Falling Oil Prices Creating Strong Headwinds for UAE Property Markets

Falling Oil Prices Creating Strong Headwinds for UAE Property Markets

Residential News » U.A.E. (Abu Dhabi) Edition | By Michael Gerrity | September 1, 2015 10:59 AM ET

According to international real estate consultancy firm Cluttons, with a 54% decline in the price of oil uring the past 12 months the United Arab Emirates (UAE) real estate market is now beginning to feel the effect with property transaction levels falling across Abu Dhabi, Dubai and Sharjah.
Cluttons' annual 2015 UAE Property Report reveals that the direct correlation between hydrocarbon revenues and state spending will put pressure on the rate of job creation. A further reduction in is oil prices is also likely once Iran receives the green light to begin oil exports. In turn, this will impact on the rate of office space take up and subsequently, the creation of households and overall residential demand. The impact is expected to be variable across the nation's three largest emirates. However, the return of an Iranian variable to the national real estate equation could be particularly momentous for the real estate market.
Key UAE Property Market Highlights Include:

  • Transaction levels falling across Abu Dhabi, Dubai, Sharjah
  • Oil price decline impacting job creation affecting real estate
  • Affordability and supply levels impacting villa market
  • Boost from Iranian investors expected once sanctions lifted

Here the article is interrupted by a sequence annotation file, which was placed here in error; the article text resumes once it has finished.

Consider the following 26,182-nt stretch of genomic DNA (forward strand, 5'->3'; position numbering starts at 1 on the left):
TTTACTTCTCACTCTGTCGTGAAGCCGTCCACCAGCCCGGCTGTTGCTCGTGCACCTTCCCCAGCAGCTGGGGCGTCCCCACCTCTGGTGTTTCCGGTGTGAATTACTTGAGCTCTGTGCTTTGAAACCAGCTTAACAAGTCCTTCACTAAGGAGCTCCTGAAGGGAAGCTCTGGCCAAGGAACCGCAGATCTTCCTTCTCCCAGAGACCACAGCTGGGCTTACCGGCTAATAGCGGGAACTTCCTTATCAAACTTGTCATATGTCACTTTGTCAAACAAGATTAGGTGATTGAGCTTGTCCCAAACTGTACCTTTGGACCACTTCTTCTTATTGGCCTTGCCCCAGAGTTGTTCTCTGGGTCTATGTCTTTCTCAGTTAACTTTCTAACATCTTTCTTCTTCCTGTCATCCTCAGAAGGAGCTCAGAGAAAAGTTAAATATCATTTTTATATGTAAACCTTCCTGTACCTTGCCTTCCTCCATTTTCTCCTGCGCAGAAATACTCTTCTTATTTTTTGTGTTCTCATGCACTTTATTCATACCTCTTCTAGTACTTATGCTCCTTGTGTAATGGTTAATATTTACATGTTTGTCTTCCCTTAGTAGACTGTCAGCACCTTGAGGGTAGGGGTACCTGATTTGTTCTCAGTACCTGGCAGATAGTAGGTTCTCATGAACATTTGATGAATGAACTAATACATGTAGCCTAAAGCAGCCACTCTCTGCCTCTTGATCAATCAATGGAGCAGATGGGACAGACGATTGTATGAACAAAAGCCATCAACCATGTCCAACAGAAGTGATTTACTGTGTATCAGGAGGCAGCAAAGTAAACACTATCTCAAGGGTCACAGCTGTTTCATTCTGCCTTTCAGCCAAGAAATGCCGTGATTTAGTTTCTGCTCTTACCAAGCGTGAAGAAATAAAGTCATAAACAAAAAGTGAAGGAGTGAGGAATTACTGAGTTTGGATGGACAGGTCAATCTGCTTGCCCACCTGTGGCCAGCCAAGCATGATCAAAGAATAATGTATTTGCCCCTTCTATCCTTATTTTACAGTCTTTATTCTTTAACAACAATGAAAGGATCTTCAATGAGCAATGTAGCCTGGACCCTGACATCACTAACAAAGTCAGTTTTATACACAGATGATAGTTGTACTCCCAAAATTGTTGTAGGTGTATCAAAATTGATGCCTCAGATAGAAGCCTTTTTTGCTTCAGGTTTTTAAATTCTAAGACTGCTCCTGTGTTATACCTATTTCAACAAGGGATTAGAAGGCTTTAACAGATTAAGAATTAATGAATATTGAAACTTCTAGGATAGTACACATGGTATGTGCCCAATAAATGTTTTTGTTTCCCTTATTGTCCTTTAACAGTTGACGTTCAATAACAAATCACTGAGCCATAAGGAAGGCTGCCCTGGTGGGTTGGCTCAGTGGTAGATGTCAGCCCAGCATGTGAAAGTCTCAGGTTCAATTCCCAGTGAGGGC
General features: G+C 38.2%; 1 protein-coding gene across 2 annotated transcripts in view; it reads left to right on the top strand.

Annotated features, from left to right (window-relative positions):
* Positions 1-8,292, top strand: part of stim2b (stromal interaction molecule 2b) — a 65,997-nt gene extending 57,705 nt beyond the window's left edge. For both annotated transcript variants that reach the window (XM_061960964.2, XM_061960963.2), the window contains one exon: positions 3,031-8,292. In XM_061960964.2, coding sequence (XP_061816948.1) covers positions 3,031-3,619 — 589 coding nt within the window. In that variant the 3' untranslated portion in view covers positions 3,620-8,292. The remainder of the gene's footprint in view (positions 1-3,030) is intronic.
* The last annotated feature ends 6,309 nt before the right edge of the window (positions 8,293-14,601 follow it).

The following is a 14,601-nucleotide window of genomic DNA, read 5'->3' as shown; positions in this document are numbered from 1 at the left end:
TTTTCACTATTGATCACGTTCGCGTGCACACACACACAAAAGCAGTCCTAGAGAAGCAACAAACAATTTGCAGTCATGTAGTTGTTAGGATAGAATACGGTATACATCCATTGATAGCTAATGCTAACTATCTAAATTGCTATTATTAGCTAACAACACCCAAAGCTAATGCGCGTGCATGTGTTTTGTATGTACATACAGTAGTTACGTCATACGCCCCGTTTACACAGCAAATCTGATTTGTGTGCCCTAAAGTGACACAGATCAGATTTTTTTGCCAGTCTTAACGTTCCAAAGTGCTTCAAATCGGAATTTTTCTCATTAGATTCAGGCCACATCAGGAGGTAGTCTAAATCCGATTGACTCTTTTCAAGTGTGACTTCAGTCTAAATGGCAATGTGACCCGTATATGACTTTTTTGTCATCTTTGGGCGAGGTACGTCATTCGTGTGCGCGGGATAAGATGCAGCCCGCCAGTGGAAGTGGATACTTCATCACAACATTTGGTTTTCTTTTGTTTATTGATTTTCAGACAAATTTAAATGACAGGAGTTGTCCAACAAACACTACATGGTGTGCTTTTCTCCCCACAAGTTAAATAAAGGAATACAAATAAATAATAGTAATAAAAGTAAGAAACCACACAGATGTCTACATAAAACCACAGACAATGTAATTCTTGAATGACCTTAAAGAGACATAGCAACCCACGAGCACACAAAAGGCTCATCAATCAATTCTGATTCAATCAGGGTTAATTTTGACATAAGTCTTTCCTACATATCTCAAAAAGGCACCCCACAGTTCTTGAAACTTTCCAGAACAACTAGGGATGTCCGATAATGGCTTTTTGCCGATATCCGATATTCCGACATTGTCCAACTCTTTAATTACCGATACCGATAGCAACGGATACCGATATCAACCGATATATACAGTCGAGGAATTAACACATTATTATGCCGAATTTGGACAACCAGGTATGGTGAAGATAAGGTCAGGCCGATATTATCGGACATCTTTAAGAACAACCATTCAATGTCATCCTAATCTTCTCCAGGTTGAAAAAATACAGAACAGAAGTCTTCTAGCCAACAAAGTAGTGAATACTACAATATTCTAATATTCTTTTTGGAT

• ·Rental market weak but strong tourism sector and Expo 2020 boost medium term outlook
Cluttons Middle East chief executive Steve Morgan says, "We see a number of economic factors at play which will impact the level of transactions in the near term. The decline in oil prices has seen the government take necessary fiscal measures to boost its financial position, including the deregulation of fuel prices and the much talked about future move towards the introduction of VAT and corporation tax. These initiatives will likely cause consumer price inflation levels to increase, resulting in a reluctance of tenants to pay higher end rents and families to purchase homes. However, some of the rises may be off-set by the fall in diesel prices, helping to maintain the UAE's competitive edge, which is unchallenged in the region.
"With the expected lifting of Iranian trades sanctions, it is our view that Iranian nationals will seize the opportunity to make significant real estate investments in the UAE, particularly Dubai, pushing them back up the buyer nationality league table. In 2010, Iranian nationals accounted for 12% of Dubai's real estate transactions, positioning them in fourth place behind Indian, British and Pakistani nationals. Data from the Dubai Land Department on investment volumes showed investment from Iranian's had dwindled to a low of just 3% during the first quarter of 2015."
In Abu Dhabi, house prices across the capital slipped by 0.2% in the second quarter of 2015, the first contraction since Q3 2012, and leaves the current average house price standing at AED 1,336 psf. Demand remains stable in the top-end luxury market according to the report, and more affordable sub AED 1,000 psf properties. This is driven by affluent Emirati and GCC buyers continuing to home in on schemes based on perceived exclusivity, while the large expat population that is being squeezed out of the rental market due to rampant rental growth, is targeting more affordable properties that are perceived as better value for money.